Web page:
Dangers Of Xanax Withdrawal

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What Is Xanax? 

Xanax is the brand name of a drug called alprazolam and is a prescription medication used primarily to treat anxiety and panic disorders. Xanax is the number one most prescribed psychiatric medication in the United States and is dispensed in a variety of doses in pill form. Xanax can reduce feelings of anxiety and have a calming effect on the brain due to its ability to attach to a receptor in the brain called the GABA-A receptor. 

Though Xanax can help alleviate the symptoms of anxiety, it does nothing to treat the root causes of anxiety. If someone begins to rely on Xanax to treat their feelings of anxiety, they can quickly develop an emotional, physical, and psychological dependence and addiction to Xanax. 

Even if an individual is prescribed Xanax, and is taking it only as prescribed, they are not immune from developing an unhealthy dependence or addiction to the drug. This is why treating the root causes of anxiety, in a safe space such as therapy, is important. Therapeutic approaches, as well as mindfulness-based practices such as meditation and yoga, can provide individuals struggling with anxiety disorders lifelong, healthy coping tools that provide much more than a bottle of pills. 

Xanax Abuse Side Effects

Taking Xanax for non-medical reasons, and without a prescription, is considered abuse of the drug. It is also possible for an individual to misuse Xanax by taking larger quantities, or more frequently than directed by their medical providers. 

Xanax abuse side effects may include: 

  • Weakness
  • Drowsiness
  • Mood changes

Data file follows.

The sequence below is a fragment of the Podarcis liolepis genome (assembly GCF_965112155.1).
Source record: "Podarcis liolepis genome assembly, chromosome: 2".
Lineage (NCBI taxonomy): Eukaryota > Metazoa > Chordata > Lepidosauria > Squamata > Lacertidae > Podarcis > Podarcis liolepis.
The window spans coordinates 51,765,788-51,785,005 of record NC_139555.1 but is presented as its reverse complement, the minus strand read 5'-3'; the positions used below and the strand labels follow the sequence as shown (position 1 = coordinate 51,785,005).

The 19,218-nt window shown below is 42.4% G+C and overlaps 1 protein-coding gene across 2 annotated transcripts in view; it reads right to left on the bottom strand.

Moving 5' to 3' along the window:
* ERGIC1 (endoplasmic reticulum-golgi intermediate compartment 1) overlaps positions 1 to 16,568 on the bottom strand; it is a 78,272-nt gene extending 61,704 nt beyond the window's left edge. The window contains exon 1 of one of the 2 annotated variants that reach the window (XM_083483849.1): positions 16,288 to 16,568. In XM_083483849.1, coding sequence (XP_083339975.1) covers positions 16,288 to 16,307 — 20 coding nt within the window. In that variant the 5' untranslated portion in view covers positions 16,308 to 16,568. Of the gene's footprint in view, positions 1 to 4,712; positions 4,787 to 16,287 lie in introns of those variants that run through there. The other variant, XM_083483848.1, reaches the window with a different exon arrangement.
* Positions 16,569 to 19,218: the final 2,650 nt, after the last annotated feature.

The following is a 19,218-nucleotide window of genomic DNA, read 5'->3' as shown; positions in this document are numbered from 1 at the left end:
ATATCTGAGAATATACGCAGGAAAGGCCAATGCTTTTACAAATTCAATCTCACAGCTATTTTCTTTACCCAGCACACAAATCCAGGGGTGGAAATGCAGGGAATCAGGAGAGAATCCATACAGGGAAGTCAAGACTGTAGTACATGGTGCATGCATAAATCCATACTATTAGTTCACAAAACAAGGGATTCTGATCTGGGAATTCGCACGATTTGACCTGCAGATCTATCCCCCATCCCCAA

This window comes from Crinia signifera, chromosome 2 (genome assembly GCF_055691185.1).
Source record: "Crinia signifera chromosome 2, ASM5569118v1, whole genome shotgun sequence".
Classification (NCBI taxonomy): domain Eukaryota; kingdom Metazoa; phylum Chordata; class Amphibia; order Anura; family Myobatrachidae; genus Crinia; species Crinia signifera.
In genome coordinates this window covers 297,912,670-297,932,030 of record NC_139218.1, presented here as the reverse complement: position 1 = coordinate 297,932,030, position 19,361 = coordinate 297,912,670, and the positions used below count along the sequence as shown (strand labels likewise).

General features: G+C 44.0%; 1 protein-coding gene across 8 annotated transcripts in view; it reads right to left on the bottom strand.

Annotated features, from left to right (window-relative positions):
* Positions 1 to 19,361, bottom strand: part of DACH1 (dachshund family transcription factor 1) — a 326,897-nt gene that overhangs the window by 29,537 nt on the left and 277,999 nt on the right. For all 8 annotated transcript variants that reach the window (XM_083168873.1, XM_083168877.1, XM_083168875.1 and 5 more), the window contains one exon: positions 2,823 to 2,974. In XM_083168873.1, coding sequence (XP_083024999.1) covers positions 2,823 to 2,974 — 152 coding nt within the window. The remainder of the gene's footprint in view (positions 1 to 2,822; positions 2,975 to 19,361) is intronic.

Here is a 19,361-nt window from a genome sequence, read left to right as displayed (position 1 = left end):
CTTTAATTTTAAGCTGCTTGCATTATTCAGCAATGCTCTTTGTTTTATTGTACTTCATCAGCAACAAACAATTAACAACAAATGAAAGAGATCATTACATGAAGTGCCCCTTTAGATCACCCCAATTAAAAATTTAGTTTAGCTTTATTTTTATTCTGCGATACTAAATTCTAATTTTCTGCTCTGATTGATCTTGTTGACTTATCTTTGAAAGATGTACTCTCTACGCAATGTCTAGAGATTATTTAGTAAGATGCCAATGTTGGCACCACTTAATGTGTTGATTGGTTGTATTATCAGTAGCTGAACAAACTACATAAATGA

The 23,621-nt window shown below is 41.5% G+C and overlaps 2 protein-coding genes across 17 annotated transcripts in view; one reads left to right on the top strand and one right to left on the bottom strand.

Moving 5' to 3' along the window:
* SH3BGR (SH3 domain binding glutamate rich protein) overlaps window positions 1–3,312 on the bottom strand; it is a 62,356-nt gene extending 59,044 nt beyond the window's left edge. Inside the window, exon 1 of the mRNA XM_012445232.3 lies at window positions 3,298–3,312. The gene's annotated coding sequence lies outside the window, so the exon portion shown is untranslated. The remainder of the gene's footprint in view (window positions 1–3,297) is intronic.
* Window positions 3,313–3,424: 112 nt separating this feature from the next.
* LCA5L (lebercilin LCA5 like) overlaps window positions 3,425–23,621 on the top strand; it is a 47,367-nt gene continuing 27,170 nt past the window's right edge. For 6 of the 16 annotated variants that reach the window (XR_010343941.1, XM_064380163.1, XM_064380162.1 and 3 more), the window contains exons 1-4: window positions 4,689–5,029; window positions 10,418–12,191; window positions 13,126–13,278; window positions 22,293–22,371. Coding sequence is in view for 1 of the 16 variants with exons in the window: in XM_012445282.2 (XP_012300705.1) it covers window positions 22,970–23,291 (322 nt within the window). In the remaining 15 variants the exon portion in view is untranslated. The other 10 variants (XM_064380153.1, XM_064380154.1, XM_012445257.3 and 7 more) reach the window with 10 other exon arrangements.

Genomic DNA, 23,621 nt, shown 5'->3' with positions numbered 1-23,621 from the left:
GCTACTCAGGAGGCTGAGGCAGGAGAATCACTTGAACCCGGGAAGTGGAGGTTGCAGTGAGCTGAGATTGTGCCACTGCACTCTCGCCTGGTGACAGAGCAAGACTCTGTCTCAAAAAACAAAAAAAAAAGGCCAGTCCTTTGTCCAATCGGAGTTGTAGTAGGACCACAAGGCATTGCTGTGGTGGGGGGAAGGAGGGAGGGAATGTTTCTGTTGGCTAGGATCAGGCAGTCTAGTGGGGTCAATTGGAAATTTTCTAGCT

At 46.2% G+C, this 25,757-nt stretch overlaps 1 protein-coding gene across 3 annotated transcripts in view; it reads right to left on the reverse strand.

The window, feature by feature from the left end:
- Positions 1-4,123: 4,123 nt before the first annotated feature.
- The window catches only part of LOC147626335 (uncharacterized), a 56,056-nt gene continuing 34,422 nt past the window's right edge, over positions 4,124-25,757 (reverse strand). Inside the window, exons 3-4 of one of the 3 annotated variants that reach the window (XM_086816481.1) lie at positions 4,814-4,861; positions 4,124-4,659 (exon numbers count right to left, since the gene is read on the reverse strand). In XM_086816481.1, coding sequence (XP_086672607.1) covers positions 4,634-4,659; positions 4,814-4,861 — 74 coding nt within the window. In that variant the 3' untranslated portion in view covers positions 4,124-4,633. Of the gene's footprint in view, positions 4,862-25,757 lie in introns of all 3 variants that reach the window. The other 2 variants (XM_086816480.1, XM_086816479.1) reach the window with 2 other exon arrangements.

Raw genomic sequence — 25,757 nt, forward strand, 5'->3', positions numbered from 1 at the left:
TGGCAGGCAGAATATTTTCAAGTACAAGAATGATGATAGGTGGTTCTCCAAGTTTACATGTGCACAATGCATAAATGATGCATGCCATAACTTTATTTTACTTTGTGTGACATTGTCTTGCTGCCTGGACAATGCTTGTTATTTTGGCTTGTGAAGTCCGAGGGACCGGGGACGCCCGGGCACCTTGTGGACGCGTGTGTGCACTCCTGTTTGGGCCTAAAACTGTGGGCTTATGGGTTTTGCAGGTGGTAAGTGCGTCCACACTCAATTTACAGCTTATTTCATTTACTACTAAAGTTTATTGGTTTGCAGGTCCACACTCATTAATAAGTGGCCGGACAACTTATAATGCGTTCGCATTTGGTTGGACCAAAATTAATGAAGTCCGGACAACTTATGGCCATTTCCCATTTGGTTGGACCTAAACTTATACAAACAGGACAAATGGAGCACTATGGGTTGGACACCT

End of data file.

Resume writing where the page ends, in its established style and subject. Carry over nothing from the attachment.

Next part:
• Slowed thinking 
  • Double vision
  • Vertigo 
  • Confusion
  • Impaired judgment
  • Heart palpitations

Abusing Xanax regularly can quickly lead to physical dependence and addiction. It is important to be aware of the signs of addiction to Xanax because going through unsupervised withdrawal from Xanax can be life-threatening. 

Dangers Of Xanax Withdrawal

Withdrawals from any drug are generally uncomfortable, but abrupt withdrawal from benzodiazepines like Xanax can result in potentially fatal seizures. Since the first report of benzodiazepine withdrawal seizure in 1961, many case reports have followed. Withdrawal seizures usually occur in patients who have been taking these medications for long periods of time and at high doses and discontinue abruptly. However, seizures have also been reported with less than 15 days of use and at therapeutic dosage. 

It has been reported that almost all withdrawal seizures reported from benzodiazepine use have been recorded as grand mal seizures. The severity of seizures can range from a single episode to coma and death. This is why it is imperative to work with healthcare professionals to taper off of Xanax rather than stop taking it abruptly. Working with healthcare providers such as your family doctor or medical providers at a detox center will ensure that you have the safest and smoothest withdrawal process. 

If you or a loved one are struggling with addiction or withdrawal from benzodiazepine, it is imperative to seek medical help and professional support to ensure a safe detox and entrance to recovery.

Addiction Recovery At Oasis 

Addiction can affect anyone. If you or a loved one are currently living with addiction or alcoholism, help is available! We encourage you to reach out to the professionals at Oasis Recovery to learn more about our personalized treatment programs and mental health services. Oasis Recovery was founded from firsthand experience of addiction and recovery, with a mission of providing a space where people can heal from addiction in a compassionate, creative, open-minded, and heart-centered environment. We believe recovery is always possible. Our experts work with you to design a treatment plan that fits your needs. Common treatment programs include:

  • Intensive Outpatient Programs (IOP)
  • Full-time Addiction Treatment on campus
  • Aftercare Services

Contact us today for more information about how our programs and services can help you get your life back on track.

 

source : https://www.or-nc.com/addiction-blog/

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